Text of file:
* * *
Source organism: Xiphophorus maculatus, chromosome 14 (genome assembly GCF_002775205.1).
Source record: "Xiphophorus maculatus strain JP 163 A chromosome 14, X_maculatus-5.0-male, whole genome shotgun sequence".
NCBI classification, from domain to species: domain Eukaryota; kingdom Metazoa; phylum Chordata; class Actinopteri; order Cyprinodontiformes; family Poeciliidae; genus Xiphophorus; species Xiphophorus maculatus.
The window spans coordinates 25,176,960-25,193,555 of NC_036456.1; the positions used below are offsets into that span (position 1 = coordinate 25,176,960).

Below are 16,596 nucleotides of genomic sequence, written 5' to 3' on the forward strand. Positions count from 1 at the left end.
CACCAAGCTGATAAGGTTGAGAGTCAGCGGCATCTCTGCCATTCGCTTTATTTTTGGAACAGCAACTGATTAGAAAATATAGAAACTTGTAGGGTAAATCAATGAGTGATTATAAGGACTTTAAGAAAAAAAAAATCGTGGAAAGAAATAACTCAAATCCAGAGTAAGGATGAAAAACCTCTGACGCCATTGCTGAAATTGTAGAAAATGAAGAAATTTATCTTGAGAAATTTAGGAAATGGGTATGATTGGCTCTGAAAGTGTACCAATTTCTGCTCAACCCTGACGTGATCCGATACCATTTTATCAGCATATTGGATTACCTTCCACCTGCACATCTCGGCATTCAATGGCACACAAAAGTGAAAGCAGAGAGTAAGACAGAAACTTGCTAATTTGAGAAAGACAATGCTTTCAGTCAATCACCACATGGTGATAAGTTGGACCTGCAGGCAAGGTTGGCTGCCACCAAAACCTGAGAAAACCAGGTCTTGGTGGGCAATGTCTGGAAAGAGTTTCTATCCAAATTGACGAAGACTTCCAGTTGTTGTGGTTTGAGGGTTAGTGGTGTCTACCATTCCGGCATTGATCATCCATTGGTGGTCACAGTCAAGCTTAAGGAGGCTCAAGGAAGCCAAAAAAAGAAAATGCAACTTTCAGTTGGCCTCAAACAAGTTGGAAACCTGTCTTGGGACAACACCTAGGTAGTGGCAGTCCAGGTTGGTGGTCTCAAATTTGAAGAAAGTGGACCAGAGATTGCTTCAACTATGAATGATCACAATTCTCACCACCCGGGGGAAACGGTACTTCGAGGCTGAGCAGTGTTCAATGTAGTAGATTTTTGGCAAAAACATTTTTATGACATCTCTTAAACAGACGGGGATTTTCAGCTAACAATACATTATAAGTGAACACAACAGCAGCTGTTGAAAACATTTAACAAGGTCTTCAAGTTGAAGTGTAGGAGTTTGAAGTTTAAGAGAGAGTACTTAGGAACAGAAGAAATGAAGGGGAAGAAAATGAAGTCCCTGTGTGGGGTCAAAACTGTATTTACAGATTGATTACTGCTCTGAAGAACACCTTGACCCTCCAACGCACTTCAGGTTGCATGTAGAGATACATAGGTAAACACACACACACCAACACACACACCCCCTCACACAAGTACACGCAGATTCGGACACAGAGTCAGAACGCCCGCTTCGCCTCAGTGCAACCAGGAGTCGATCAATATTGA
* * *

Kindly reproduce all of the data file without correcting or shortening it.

Source organism: Xiphophorus maculatus, chromosome 14 (genome assembly GCF_002775205.1).
Source record: "Xiphophorus maculatus strain JP 163 A chromosome 14, X_maculatus-5.0-male, whole genome shotgun sequence".
NCBI classification, from domain to species: domain Eukaryota; kingdom Metazoa; phylum Chordata; class Actinopteri; order Cyprinodontiformes; family Poeciliidae; genus Xiphophorus; species Xiphophorus maculatus.
The window spans coordinates 25,176,960-25,193,555 of NC_036456.1; the positions used below are offsets into that span (position 1 = coordinate 25,176,960).

Below are 16,596 nucleotides of genomic sequence, written 5' to 3' on the forward strand. Positions count from 1 at the left end.
CACCAAGCTGATAAGGTTGAGAGTCAGCGGCATCTCTGCCATTCGCTTTATTTTTGGAACAGCAACTGATTAGAAAATATAGAAACTTGTAGGGTAAATCAATGAGTGATTATAAGGACTTTAAGAAAAAAAAAATCGTGGAAAGAAATAACTCAAATCCAGAGTAAGGATGAAAAACCTCTGACGCCATTGCTGAAATTGTAGAAAATGAAGAAATTTATCTTGAGAAATTTAGGAAATGGGTATGATTGGCTCTGAAAGTGTACCAATTTCTGCTCAACCCTGACGTGATCCGATACCATTTTATCAGCATATTGGATTACCTTCCACCTGCACATCTCGGCATTCAATGGCACACAAAAGTGAAAGCAGAGAGTAAGACAGAAACTTGCTAATTTGAGAAAGACAATGCTTTCAGTCAATCACCACATGGTGATAAGTTGGACCTGCAGGCAAGGTTGGCTGCCACCAAAACCTGAGAAAACCAGGTCTTGGTGGGCAATGTCTGGAAAGAGTTTCTATCCAAATTGACGAAGACTTCCAGTTGTTGTGGTTTGAGGGTTAGTGGTGTCTACCATTCCGGCATTGATCATCCATTGGTGGTCACAGTCAAGCTTAAGGAGGCTCAAGGAAGCCAAAAAAAGAAAATGCAACTTTCAGTTGGCCTCAAACAAGTTGGAAACCTGTCTTGGGACAACACCTAGGTAGTGGCAGTCCAGGTTGGTGGTCTCAAATTTGAAGAAAGTGGACCAGAGATTGCTTCAACTATGAATGATCACAATTCTCACCACCCGGGGGAAACGGTACTTCGAGGCTGAGCAGTGTTCAATGTAGTAGATTTTTGGCAAAAACATTTTTATGACATCTCTTAAACAGACGGGGATTTTCAGCTAACAATACATTATAAGTGAACACAACAGCAGCTGTTGAAAACATTTAACAAGGTCTTCAAGTTGAAGTGTAGGAGTTTGAAGTTTAAGAGAGAGTACTTAGGAACAGAAGAAATGAAGGGGAAGAAAATGAAGTCCCTGTGTGGGGTCAAAACTGTATTTACAGATTGATTACTGCTCTGAAGAACACCTTGACCCTCCAACGCACTTCAGGTTGCATGTAGAGATACATAGGTAAACACACACACACCAACACACACACCCCCTCACACAAGTACACGCAGATTCGGACACAGAGTCAGAACGCCCGCTTCGCCTCAGTGCAACCAGGAGTCGATCAATATTGA